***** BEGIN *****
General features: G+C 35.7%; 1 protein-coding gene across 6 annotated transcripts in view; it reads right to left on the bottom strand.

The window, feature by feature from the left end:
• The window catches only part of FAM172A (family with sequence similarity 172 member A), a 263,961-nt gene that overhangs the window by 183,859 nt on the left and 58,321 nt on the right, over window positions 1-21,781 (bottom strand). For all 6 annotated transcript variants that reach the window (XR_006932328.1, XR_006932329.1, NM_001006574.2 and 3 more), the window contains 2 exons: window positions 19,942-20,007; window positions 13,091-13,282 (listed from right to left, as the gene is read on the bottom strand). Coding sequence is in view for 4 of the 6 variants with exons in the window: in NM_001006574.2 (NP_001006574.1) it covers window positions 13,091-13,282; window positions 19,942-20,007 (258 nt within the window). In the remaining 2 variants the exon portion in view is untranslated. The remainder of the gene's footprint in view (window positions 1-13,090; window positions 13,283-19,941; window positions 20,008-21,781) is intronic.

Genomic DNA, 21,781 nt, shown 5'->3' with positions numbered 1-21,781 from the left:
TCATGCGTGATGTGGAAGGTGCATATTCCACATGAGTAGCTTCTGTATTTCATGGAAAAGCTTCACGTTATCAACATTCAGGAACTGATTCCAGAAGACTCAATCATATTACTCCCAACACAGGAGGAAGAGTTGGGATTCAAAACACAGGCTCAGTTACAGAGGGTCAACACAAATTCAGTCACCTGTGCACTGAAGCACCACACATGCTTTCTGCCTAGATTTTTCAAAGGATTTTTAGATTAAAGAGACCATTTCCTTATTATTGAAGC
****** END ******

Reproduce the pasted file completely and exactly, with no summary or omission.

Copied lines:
General features: G+C 35.7%; 1 protein-coding gene across 6 annotated transcripts in view; it reads right to left on the bottom strand.

The window, feature by feature from the left end:
• The window catches only part of FAM172A (family with sequence similarity 172 member A), a 263,961-nt gene that overhangs the window by 183,859 nt on the left and 58,321 nt on the right, over window positions 1-21,781 (bottom strand). For all 6 annotated transcript variants that reach the window (XR_006932328.1, XR_006932329.1, NM_001006574.2 and 3 more), the window contains 2 exons: window positions 19,942-20,007; window positions 13,091-13,282 (listed from right to left, as the gene is read on the bottom strand). Coding sequence is in view for 4 of the 6 variants with exons in the window: in NM_001006574.2 (NP_001006574.1) it covers window positions 13,091-13,282; window positions 19,942-20,007 (258 nt within the window). In the remaining 2 variants the exon portion in view is untranslated. The remainder of the gene's footprint in view (window positions 1-13,090; window positions 13,283-19,941; window positions 20,008-21,781) is intronic.

Genomic DNA, 21,781 nt, shown 5'->3' with positions numbered 1-21,781 from the left:
TCATGCGTGATGTGGAAGGTGCATATTCCACATGAGTAGCTTCTGTATTTCATGGAAAAGCTTCACGTTATCAACATTCAGGAACTGATTCCAGAAGACTCAATCATATTACTCCCAACACAGGAGGAAGAGTTGGGATTCAAAACACAGGCTCAGTTACAGAGGGTCAACACAAATTCAGTCACCTGTGCACTGAAGCACCACACATGCTTTCTGCCTAGATTTTTCAAAGGATTTTTAGATTAAAGAGACCATTTCCTTATTATTGAAGC